How to Read Herbal Supplement Fact Tables Like a Pro!

How to Read Herbal Supplement Fact Tables Like a Pro!

If you feel bewildered when trying to read herbal supplement tables, you’re not alone! We all want to make the best decisions when it comes to our health and buying supplements, but how do you go about comparing products when you don’t have a clue what half of the info means?

Read on to find out how to easily decode this information so you feel fully confident in your purchasing decisions.

Note: To be clear, we are not talking about dietary supplements (vitamins and minerals) here, which is something very different. We’re talking specifically about herbal supplements.

What does serving size mean?

You would think serving size would mean the dose, and generally, it does. However, the serving size is what the health claims and the ingredient amounts below this are based on, so it’s an important reference point.

Unfortunately, some companies try to bamboozle customers by showing a serving size and its benefits, but once you get to the suggested dose you find you need to take double the serving size to receive those benefits.

Not such a great deal after all, then!

How do I tell if the supplement is plant-based?

Unbeknownst to many people, many “natural” supplement ingredients are not made from plants but are derived synthetically to be bioidentical to their natural form. But studies have shown that these synthetically derived vitamins have a lower absorption rate.

If an ingredient is derived from a plant, the common and the scientific name of the plant MUST be named in the Supplement Facts Table. The part of the plant is also required, such as root, flower, leaf, etc.

In order for the plant to be named, it must pass a plant ID lab test. This is carried out using High-Performance Thin-Layer Chromatography (HPTLC), a cutting-edge technique used to assess the quality and identity of botanicals and various other ingredients.

If you see an ingredient that doesn’t have a plant name, then the ingredient is likely synthetic and not from nature, ie. like most Vitamin C. This is important to note if you are looking for a product that is purely plant-based.

Why do some extracted ingredients have a ratio and some a percentage?

Good question, and one we get asked a lot!

If an extracted ingredient has a percentage, then this is a standardized extraction (for more on why we prefer standardized extracts, please click here!), meaning there is a verified amount of the desired active ingredient present.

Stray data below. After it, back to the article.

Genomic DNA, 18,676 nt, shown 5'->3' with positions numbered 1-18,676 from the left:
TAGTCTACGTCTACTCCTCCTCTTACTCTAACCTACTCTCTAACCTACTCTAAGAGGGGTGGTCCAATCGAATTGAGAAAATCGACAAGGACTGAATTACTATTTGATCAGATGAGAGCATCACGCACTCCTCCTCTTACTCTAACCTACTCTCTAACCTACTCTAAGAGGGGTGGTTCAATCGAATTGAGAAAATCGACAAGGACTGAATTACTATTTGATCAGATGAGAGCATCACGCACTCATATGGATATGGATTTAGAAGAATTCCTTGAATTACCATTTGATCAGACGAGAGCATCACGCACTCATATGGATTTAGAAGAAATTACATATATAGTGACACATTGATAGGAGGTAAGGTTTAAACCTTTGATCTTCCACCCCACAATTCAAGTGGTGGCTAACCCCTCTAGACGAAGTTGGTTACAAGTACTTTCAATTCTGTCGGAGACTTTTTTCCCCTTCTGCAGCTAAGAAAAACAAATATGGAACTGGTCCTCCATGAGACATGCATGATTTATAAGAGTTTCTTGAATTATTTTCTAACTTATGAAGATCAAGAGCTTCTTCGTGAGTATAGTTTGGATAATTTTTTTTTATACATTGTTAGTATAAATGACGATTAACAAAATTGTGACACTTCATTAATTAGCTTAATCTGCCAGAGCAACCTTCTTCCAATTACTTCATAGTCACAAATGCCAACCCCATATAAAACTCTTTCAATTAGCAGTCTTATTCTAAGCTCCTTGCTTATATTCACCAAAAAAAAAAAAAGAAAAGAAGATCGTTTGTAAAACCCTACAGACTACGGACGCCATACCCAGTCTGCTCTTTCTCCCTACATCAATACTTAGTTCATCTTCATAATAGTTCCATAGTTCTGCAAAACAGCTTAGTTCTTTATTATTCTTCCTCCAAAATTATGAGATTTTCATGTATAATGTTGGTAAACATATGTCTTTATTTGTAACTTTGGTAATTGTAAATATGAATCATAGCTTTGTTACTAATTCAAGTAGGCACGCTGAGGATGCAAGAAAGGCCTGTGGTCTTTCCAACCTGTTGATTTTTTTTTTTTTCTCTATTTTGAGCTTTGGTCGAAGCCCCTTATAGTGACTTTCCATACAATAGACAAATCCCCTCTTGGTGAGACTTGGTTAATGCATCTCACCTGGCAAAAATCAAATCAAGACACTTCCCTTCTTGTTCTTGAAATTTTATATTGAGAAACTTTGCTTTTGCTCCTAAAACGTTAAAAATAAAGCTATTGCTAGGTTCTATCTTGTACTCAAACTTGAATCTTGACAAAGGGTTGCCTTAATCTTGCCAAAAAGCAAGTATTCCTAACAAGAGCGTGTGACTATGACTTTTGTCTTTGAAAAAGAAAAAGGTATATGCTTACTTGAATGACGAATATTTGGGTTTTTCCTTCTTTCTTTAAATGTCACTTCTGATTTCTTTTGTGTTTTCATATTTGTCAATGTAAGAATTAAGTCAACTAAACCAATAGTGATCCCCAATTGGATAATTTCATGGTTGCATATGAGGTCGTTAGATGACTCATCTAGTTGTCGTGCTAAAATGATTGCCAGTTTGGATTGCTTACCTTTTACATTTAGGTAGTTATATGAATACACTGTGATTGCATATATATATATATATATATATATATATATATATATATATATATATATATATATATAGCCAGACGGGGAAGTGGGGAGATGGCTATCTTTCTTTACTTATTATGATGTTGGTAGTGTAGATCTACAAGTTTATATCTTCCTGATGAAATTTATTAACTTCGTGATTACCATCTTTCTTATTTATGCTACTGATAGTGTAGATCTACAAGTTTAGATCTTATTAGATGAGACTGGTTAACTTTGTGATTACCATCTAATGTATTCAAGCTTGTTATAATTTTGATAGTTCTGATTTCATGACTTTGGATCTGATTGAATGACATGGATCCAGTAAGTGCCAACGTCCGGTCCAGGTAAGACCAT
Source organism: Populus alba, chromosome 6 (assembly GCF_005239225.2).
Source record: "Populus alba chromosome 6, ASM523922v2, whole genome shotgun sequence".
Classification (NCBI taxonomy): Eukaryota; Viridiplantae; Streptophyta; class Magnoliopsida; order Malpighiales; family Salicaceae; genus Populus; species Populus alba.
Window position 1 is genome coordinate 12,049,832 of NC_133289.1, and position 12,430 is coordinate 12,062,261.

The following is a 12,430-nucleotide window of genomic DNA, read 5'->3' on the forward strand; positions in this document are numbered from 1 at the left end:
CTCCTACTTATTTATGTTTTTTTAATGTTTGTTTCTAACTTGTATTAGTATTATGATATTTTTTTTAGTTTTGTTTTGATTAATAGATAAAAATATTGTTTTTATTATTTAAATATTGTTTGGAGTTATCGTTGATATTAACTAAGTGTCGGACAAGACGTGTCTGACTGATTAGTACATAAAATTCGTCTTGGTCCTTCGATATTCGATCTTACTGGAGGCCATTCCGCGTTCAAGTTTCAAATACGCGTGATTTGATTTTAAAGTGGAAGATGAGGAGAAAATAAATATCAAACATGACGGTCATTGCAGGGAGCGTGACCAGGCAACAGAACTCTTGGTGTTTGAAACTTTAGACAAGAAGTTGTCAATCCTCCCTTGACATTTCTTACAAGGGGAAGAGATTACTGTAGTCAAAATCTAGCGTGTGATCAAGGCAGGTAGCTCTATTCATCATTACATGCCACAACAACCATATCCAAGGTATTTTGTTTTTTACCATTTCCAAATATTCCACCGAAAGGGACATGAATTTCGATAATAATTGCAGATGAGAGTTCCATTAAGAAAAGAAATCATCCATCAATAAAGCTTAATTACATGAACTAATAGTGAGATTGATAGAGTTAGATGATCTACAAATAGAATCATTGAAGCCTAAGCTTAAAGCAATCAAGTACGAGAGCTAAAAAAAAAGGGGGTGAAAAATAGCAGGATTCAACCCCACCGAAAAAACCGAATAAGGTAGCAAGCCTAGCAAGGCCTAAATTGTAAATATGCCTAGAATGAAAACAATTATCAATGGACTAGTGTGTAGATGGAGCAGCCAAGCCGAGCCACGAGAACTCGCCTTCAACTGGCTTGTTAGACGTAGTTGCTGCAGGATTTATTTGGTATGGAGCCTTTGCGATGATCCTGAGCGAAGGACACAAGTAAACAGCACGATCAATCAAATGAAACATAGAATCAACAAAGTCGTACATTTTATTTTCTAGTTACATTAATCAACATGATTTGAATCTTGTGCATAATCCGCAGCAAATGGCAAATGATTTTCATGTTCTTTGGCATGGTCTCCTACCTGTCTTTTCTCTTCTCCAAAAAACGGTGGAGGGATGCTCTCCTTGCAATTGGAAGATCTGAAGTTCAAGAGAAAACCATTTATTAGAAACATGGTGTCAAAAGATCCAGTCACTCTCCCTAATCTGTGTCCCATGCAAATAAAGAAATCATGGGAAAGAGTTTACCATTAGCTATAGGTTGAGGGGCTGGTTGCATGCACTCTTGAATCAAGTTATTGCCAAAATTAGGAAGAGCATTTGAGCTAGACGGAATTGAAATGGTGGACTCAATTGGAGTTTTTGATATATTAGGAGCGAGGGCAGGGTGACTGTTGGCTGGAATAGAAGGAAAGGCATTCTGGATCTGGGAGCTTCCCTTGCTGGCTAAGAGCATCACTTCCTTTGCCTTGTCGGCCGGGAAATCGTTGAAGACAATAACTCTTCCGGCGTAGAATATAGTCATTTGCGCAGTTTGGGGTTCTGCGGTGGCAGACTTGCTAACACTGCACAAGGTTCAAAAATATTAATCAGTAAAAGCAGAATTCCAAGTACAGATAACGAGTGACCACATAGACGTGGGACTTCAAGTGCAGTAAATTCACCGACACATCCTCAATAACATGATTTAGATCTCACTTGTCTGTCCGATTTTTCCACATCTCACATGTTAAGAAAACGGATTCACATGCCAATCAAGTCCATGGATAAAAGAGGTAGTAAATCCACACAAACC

The FDA requires that if a standardized extract is used, then the name of the active ingredient and the exact percentage are third-party lab-verified and that they’re clearly shown on the label. 

If you see a percentage next to an ingredient, it means a lot more testing has taken place to ensure its accuracy and potency.

When you see a ratio next to an ingredient, for example, White Willow Bark 30:1., it means this ingredient is a full-spectrum extract. 

For this, no percentage of the active ingredients is required by the FDA. Instead, the ratio shows how much the plant matter was reduced during extraction. The higher the ratio, the more concentrated the final result. (Again, more on this on our Standardized Extracts page.)

If you don't see a percentage or ratio, it means that no extraction has taken place at all. This is simply a whole herb that’s been crushed up with no concentration of extracted active ingredients. 

Basically, no extraction = lower potency.

Why don't herbal supplements list daily values while other supplements do?

Daily Values were established for use on food and dietary supplement labels to show the number of nutrients needed daily to stay healthy.

Herbal supplements generally don’t provide nutrition, but instead provide medicinal benefits. Therefore, there are no established standards for Daily Values for Herbal Supplements.

What does “other ingredients” mean? 

This is the area for inactive ingredients that aren’t part of the herbal supplement’s key benefits, such as the ingredients used to make the capsule and any  fillers or binders (for more on unnecessary ingredients added to supplements, look here!)

Here is also where you’ll find a list of any major allergens contained in the supplement. These allergens are milk, wheat, peanuts, tree nuts, soybeans, eggs, fish, and shellfish.

What about the rest of the important-looking information?

Below the supplement facts, there are often other pieces of information to help you make purchasing decisions when comparing products. 

Some of this is required information, and some we choose to share to help you use our products safely and effectively. This info includes:

  • Suggested Use or Directions section that lists the recommended dose, whether the supplement should be taken with or without food, the best time of day to take it, and the daily maximum 
  • Does not contain: what the supplement doesn’t contain--usually a list of allergens
  • Caution Statements, such as any contraindications or letting you know if you should avoid the supplement if you have certain conditions

By now, you should be a pro at reading herbal supplement tables, though always check with your practitioner if you have more questions!



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